Dodge the drama and become that player everyone wants in their group with the Drama Mamas. Lisa Poisso and Robin Torres are real-life mamas and experienced WoW players -- and just as we don't want our precious babies to be the ones kicking and wailing on the floor of checkout lane next to the candy, neither do we want you to become known as That Guy on your server. We're taking your questions at DramaMamas (at) WoW (dot) com.

We know, we know: A hot, fresh Succubus managing your every need - in game, in Vent, on the forums ... How's this a problem, again? Unfortunately, we suspect the reader who submitted the headline question this week was thinking of the more traditional type of succubus: the life force-sucking vampires who impose a real-life Curse of Exhaustion on their hapless victims. Yeah, this guy from this week's headline sub-mission (har, har) has got it that bad. The Drama Mamas exorcise his demon, plus explore what to do when you catch a young guildmate indulging in some not-so-pretty behavior, after the break.

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Filed under: Analysis / Opinion, Tips, WoW Social Conventions, Virtual selves, Features, Drama Mamas

Breakfast Topic: Do you know where your children are?


Lately, I've been writing a series of articles on playing with your children. First, I talked about playing with preschoolers, like my own daughter, and then about reading age children. Though both articles are about playing with young children and I recommend not letting them play WoW by themselves, many readers complained in the comments that I was encouraging children to run amok in Azeroth. I certainly understand their concerns, because encountering rude and/or needy young ones while playing can really reduce your enjoyment.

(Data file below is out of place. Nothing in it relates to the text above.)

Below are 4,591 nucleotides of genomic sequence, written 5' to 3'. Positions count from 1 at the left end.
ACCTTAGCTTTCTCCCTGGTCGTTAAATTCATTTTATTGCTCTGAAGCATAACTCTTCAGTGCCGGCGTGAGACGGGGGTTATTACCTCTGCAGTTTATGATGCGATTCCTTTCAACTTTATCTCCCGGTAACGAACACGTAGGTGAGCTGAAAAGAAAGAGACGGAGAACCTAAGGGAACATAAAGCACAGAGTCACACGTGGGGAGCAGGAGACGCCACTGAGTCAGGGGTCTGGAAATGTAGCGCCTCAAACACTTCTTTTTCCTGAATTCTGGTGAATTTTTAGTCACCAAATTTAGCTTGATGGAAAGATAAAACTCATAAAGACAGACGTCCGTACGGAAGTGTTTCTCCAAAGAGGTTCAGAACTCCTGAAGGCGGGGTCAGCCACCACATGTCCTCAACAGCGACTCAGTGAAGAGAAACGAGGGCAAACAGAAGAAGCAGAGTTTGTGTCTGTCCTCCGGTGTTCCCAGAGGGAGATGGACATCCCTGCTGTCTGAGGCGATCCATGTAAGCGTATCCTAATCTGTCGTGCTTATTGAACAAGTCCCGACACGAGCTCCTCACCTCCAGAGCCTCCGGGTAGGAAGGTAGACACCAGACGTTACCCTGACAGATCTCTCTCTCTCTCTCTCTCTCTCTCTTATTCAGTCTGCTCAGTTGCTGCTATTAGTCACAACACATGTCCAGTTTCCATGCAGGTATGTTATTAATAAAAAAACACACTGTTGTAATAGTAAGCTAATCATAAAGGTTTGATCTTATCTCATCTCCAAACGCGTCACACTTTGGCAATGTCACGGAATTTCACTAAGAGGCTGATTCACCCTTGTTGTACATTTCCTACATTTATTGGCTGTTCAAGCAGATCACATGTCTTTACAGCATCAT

The other night, I started a gnome mage and came across a couple of other gnomes while entering the noobie troll cave. We grouped up to get to Grik'nir the Cold and the leader of the group, we'll call him Goodkid asked our ages. I said my ancient age, Goodkid said he was 11 and the other kid, we'll call him Juvie, said "U R GAY UR 44". Now, I'm not completely hip on the cool talk of today, but I think that translates into English as: "Excuse me, but I think you are lying about your age." Juvie then stated he was 10.

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Filed under: Analysis / Opinion, Virtual selves, Breakfast Topics

WoW, Casually: Playing with your reading-age child


Robin Torres writes WoW, Casually for the player with limited playtime. Of course, you people with lots of playtime can read this too, but you may get annoyed by the fact that we are unashamed, even proud, of the fact that beating WoW isn't our highest priority. Take solace in the fact that your gear is better than ours, but if that doesn't work, remember that we outnumber you. Not that that's a threat, after all, we don't have time to do anything about it. But if WoW were a democracy, we'd win.

Since I last wrote about playing with preschoolers, I have been having an extremely rewarding time playing Itchee with The Spawn. The benefits to both of us are even greater than I originally wrote about. I find that my Itchee time is making me appreciate all of my WoW time even more. Nurturing my child while enjoying my limited playtime is a win-win situation.

It's particularly nice to have this indoor activity to do together with the nasty heatwave we are having in the real world. And that leads me to something I want to address before we get into the guide for playing with reading-age children:

These guides are for parents who have made the educated decision to include WoW as one of the indoor activities to participate in with their children.

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Filed under: Analysis / Opinion, WoW, Casually

Breakfast Topic: Back from school

We're in the dog days of summer at this point -- the sun is high and hot, the beaches and swimming pools are full, and if you're a kid, the days are long and lazy. Which is probably why we've got all the kids in game lately -- as donnyman notes, when school lets out and summer is underway, the population of Azeroth seems to get much bigger during the day. Some might say that's a good thing: more people playing means more PuGs and more AH buying and selling, while others might say they don't really want more of the younger audience in the game.